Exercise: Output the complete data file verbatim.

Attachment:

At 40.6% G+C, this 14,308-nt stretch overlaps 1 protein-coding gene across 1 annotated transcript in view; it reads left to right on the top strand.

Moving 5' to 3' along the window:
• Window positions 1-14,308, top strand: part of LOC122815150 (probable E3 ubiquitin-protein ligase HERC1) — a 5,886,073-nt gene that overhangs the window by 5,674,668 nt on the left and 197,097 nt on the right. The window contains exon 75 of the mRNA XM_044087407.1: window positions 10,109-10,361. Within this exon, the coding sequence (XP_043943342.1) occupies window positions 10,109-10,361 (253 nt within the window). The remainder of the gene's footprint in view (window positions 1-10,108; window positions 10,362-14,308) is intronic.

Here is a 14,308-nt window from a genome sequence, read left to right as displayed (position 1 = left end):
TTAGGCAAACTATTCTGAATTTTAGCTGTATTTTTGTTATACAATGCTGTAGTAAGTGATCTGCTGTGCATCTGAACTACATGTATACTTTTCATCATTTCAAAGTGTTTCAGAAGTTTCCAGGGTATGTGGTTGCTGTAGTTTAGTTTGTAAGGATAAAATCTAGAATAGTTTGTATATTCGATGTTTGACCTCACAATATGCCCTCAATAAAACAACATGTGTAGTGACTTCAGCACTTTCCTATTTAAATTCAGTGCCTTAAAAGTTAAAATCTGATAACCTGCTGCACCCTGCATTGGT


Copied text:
At 40.6% G+C, this 14,308-nt stretch overlaps 1 protein-coding gene across 1 annotated transcript in view; it reads left to right on the top strand.

Moving 5' to 3' along the window:
• Window positions 1-14,308, top strand: part of LOC122815150 (probable E3 ubiquitin-protein ligase HERC1) — a 5,886,073-nt gene that overhangs the window by 5,674,668 nt on the left and 197,097 nt on the right. The window contains exon 75 of the mRNA XM_044087407.1: window positions 10,109-10,361. Within this exon, the coding sequence (XP_043943342.1) occupies window positions 10,109-10,361 (253 nt within the window). The remainder of the gene's footprint in view (window positions 1-10,108; window positions 10,362-14,308) is intronic.

Here is a 14,308-nt window from a genome sequence, read left to right as displayed (position 1 = left end):
TTAGGCAAACTATTCTGAATTTTAGCTGTATTTTTGTTATACAATGCTGTAGTAAGTGATCTGCTGTGCATCTGAACTACATGTATACTTTTCATCATTTCAAAGTGTTTCAGAAGTTTCCAGGGTATGTGGTTGCTGTAGTTTAGTTTGTAAGGATAAAATCTAGAATAGTTTGTATATTCGATGTTTGACCTCACAATATGCCCTCAATAAAACAACATGTGTAGTGACTTCAGCACTTTCCTATTTAAATTCAGTGCCTTAAAAGTTAAAATCTGATAACCTGCTGCACCCTGCATTGGT